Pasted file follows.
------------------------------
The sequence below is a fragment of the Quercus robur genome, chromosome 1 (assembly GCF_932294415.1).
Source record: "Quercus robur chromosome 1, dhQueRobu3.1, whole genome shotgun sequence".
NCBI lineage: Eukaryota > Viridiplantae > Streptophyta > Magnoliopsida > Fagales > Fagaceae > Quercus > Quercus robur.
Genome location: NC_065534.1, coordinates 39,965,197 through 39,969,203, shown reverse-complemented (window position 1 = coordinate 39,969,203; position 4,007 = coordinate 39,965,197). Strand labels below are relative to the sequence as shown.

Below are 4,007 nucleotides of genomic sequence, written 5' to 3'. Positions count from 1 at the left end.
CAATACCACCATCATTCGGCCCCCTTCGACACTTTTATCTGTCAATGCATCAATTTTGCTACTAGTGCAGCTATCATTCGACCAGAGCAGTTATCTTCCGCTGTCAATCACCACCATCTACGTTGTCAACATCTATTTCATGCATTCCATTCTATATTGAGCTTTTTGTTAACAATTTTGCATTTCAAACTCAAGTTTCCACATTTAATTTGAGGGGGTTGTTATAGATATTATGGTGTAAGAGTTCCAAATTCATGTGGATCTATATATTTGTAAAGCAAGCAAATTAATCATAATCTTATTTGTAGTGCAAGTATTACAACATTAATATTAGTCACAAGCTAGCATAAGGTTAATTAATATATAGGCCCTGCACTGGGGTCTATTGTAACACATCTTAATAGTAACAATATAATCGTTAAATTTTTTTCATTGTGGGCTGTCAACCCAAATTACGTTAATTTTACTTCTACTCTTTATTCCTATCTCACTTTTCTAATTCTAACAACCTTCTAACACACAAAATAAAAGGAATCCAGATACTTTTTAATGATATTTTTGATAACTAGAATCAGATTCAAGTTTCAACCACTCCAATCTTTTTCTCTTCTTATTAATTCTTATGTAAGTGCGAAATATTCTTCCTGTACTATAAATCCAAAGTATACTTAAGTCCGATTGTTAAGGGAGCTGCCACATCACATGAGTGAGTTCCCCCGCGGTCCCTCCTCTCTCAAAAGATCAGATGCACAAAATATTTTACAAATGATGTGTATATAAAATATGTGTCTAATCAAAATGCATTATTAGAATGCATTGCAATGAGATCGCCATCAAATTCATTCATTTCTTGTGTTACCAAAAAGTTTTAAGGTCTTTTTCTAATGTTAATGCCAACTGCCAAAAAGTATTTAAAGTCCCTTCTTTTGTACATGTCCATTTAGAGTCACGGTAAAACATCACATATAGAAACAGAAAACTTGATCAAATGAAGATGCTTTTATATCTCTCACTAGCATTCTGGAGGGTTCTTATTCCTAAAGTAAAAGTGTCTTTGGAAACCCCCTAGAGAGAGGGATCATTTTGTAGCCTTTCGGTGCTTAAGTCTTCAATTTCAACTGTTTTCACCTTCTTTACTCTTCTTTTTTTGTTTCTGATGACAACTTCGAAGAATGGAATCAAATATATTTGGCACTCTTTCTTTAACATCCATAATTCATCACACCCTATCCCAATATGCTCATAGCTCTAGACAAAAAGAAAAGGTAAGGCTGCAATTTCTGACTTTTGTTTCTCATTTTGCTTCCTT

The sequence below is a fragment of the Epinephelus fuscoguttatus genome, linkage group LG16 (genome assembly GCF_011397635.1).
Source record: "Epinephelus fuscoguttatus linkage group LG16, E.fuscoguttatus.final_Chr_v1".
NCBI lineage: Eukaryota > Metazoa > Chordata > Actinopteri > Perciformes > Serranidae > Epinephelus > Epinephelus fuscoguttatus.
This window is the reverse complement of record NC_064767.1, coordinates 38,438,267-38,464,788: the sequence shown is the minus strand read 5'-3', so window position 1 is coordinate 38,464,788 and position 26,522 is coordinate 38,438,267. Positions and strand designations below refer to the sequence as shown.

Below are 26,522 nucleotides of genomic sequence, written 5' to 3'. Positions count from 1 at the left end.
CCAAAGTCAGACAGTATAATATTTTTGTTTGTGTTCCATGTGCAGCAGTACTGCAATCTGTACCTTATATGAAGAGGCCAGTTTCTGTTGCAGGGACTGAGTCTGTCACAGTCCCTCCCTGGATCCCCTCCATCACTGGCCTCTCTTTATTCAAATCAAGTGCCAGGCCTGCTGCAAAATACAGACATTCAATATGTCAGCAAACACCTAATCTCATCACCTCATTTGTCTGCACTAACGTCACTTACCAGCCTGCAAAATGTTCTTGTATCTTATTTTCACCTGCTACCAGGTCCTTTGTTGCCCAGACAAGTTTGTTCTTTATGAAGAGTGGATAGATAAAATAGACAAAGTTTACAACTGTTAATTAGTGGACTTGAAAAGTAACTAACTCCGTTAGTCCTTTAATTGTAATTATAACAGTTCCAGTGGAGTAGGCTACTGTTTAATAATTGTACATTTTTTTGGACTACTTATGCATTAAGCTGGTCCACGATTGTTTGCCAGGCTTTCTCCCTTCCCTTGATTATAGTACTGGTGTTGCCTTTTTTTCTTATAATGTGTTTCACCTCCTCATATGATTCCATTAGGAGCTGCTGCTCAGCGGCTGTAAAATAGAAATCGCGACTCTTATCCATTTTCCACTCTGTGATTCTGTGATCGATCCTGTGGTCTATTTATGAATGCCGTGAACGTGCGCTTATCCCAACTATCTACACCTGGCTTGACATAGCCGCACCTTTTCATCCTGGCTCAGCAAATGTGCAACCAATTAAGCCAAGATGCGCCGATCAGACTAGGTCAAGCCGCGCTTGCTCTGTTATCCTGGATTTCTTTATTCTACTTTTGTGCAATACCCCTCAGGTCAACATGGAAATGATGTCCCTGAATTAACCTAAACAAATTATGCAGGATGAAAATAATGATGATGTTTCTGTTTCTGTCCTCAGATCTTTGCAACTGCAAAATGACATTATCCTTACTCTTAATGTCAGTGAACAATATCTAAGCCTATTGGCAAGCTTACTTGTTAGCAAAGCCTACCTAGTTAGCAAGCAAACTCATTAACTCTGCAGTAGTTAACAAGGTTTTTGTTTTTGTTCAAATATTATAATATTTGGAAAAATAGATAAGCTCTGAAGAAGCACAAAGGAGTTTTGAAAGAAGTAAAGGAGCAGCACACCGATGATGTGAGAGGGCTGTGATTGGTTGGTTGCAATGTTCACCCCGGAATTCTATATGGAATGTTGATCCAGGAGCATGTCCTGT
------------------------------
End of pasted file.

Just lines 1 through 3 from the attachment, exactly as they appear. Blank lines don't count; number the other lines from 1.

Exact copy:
The sequence below is a fragment of the Quercus robur genome, chromosome 1 (assembly GCF_932294415.1).
Source record: "Quercus robur chromosome 1, dhQueRobu3.1, whole genome shotgun sequence".
NCBI lineage: Eukaryota > Viridiplantae > Streptophyta > Magnoliopsida > Fagales > Fagaceae > Quercus > Quercus robur.